When I got in the cockpit, thought I might get the chance to use that zip lock which was still in a death grip in my hand. The three people I saw before me looked as wild as I did and we were happy! No bath in three days, hair all over the place, bearded men, two happy women and Beaufort Inlet was in sight! Oh happy day! Home! (obviously stricken with excitement, but only 18 miles from where we live!)
Very overcast, heavy misting rain, we barely got the mast under the Arendell Street bridge with the incoming tide on route to the Yacht Basin. Pulling into the fairway, a man on the dock was pointing to our slip. We prepared the boat for docking, (“sea bag” still tucked in my fleece jacket) and safely tied up in the slip. While tying up, I looked over at the dock, and the man that had been pointing to the slip was MY Captain! Boy was I glad to see him!
The “SeaQuell” crowd had about as rough a night as “Nemo” did. They were so tired they came into the dock with the jib still up! But it’s all about the stories. My take: Put in your jacklines early, wear your life jacket offshore and ESPECIALLY at night, tether yourself to the binnacle in the cockpit on a night watch, keep your SPOT device on at all times & keep your shoes on. Know visible land sitings BEFORE you go, (lighthouses, bridges, etc., they let you know where you are by sight.) Put a “sea bag” in your pocket, don’t just get your weather from one source & KNOW your clouds. Learn what the waves look like indicate on the Beaufort wind scale, and never think you can outrun a storm. Don’t sail on a deadline and pick your days. This time of year we start into a 3-day weather window pattern. Learn how to plot your coordinates, fixes, and headings on a chart like Scott did. Instruments DO go out sometimes. Above all, stay safe and you will have a great time like we did.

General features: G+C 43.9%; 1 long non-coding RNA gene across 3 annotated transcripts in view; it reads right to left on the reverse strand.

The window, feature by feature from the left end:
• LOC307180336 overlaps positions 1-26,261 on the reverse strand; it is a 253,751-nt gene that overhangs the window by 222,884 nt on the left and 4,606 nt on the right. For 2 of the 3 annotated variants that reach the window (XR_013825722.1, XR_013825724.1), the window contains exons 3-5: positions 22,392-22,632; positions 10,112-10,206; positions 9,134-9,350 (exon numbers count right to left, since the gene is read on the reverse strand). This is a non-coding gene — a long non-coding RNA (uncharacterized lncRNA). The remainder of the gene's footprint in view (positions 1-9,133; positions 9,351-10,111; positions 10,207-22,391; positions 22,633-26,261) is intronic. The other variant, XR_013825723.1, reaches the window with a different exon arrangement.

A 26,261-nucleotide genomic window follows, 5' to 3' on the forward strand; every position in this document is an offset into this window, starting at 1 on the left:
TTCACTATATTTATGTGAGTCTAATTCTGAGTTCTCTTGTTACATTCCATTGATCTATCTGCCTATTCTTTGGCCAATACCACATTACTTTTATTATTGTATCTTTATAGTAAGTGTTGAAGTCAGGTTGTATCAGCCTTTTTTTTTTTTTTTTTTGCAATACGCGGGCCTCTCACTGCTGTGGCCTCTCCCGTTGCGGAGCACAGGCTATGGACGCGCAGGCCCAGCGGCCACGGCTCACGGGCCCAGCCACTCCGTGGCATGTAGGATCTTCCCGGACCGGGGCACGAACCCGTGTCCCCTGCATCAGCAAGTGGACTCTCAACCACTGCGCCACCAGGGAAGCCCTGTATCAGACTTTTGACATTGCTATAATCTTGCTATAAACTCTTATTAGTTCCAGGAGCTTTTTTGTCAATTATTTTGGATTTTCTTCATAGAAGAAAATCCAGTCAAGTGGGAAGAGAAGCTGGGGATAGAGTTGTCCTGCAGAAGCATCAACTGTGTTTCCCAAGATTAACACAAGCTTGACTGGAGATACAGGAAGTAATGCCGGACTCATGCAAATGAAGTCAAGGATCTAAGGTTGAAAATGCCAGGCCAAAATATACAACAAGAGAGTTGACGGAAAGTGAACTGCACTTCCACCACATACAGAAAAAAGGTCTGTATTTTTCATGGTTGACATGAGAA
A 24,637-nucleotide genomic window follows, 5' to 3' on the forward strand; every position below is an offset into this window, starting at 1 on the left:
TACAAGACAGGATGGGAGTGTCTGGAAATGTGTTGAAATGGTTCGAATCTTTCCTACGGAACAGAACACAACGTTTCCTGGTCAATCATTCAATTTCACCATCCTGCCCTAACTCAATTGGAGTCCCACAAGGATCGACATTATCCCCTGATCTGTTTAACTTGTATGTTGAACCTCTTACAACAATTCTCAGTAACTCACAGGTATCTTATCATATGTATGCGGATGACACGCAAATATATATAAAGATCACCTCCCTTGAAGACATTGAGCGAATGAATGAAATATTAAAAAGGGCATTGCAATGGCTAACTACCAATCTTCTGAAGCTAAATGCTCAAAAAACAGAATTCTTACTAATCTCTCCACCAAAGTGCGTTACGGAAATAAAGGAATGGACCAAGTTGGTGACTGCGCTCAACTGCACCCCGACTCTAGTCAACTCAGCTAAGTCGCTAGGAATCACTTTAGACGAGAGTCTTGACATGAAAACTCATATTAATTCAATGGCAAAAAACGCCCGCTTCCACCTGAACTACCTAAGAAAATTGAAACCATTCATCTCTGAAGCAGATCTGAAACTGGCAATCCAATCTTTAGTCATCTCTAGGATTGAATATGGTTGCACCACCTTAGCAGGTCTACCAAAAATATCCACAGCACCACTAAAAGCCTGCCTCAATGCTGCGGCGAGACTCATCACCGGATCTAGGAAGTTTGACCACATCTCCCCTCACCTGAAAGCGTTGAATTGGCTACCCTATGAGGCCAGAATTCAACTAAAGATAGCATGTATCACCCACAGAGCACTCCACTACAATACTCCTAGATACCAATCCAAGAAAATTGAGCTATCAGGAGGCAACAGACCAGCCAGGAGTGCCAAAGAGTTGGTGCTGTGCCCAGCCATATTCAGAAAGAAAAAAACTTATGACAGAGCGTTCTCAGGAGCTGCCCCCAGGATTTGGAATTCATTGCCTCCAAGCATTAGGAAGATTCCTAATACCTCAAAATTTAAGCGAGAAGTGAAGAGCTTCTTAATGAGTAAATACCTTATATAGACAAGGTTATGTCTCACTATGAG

And this grand offshore adventure comes to an end. All I had on my mind was a shower and to sleep on something that was not moving and not go far to have it… Hello Motel, and off we went! Am very proud of myself and what a way to usher in your birthday! Can’t wait for my fourth offshore adventure, my ASA 105 & ASA 106!